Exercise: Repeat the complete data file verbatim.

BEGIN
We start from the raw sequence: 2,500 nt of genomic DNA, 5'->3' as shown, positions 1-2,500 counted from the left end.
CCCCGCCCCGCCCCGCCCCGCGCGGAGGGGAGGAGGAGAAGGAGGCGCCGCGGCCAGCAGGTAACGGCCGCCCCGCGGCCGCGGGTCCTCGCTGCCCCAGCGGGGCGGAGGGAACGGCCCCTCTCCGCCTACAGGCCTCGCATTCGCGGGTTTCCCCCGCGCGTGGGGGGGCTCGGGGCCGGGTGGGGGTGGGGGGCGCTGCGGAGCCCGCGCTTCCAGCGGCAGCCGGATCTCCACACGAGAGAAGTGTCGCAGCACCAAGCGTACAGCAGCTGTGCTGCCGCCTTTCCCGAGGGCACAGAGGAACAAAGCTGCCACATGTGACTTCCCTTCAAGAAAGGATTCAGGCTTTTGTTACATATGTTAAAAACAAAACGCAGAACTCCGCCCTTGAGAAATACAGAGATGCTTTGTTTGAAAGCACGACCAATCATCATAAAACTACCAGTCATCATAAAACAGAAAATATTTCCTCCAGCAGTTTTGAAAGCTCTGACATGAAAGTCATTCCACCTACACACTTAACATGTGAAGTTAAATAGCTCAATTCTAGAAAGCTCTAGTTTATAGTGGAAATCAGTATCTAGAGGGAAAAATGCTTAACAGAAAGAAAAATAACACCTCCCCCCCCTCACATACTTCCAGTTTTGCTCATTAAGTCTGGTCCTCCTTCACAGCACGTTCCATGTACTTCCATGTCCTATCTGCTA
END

We start from the raw sequence: 2,500 nt of genomic DNA, 5'->3' as shown, positions 1-2,500 counted from the left end.
CCCCGCCCCGCCCCGCCCCGCGCGGAGGGGAGGAGGAGAAGGAGGCGCCGCGGCCAGCAGGTAACGGCCGCCCCGCGGCCGCGGGTCCTCGCTGCCCCAGCGGGGCGGAGGGAACGGCCCCTCTCCGCCTACAGGCCTCGCATTCGCGGGTTTCCCCCGCGCGTGGGGGGGCTCGGGGCCGGGTGGGGGTGGGGGGCGCTGCGGAGCCCGCGCTTCCAGCGGCAGCCGGATCTCCACACGAGAGAAGTGTCGCAGCACCAAGCGTACAGCAGCTGTGCTGCCGCCTTTCCCGAGGGCACAGAGGAACAAAGCTGCCACATGTGACTTCCCTTCAAGAAAGGATTCAGGCTTTTGTTACATATGTTAAAAACAAAACGCAGAACTCCGCCCTTGAGAAATACAGAGATGCTTTGTTTGAAAGCACGACCAATCATCATAAAACTACCAGTCATCATAAAACAGAAAATATTTCCTCCAGCAGTTTTGAAAGCTCTGACATGAAAGTCATTCCACCTACACACTTAACATGTGAAGTTAAATAGCTCAATTCTAGAAAGCTCTAGTTTATAGTGGAAATCAGTATCTAGAGGGAAAAATGCTTAACAGAAAGAAAAATAACACCTCCCCCCCCTCACATACTTCCAGTTTTGCTCATTAAGTCTGGTCCTCCTTCACAGCACGTTCCATGTACTTCCATGTCCTATCTGCTA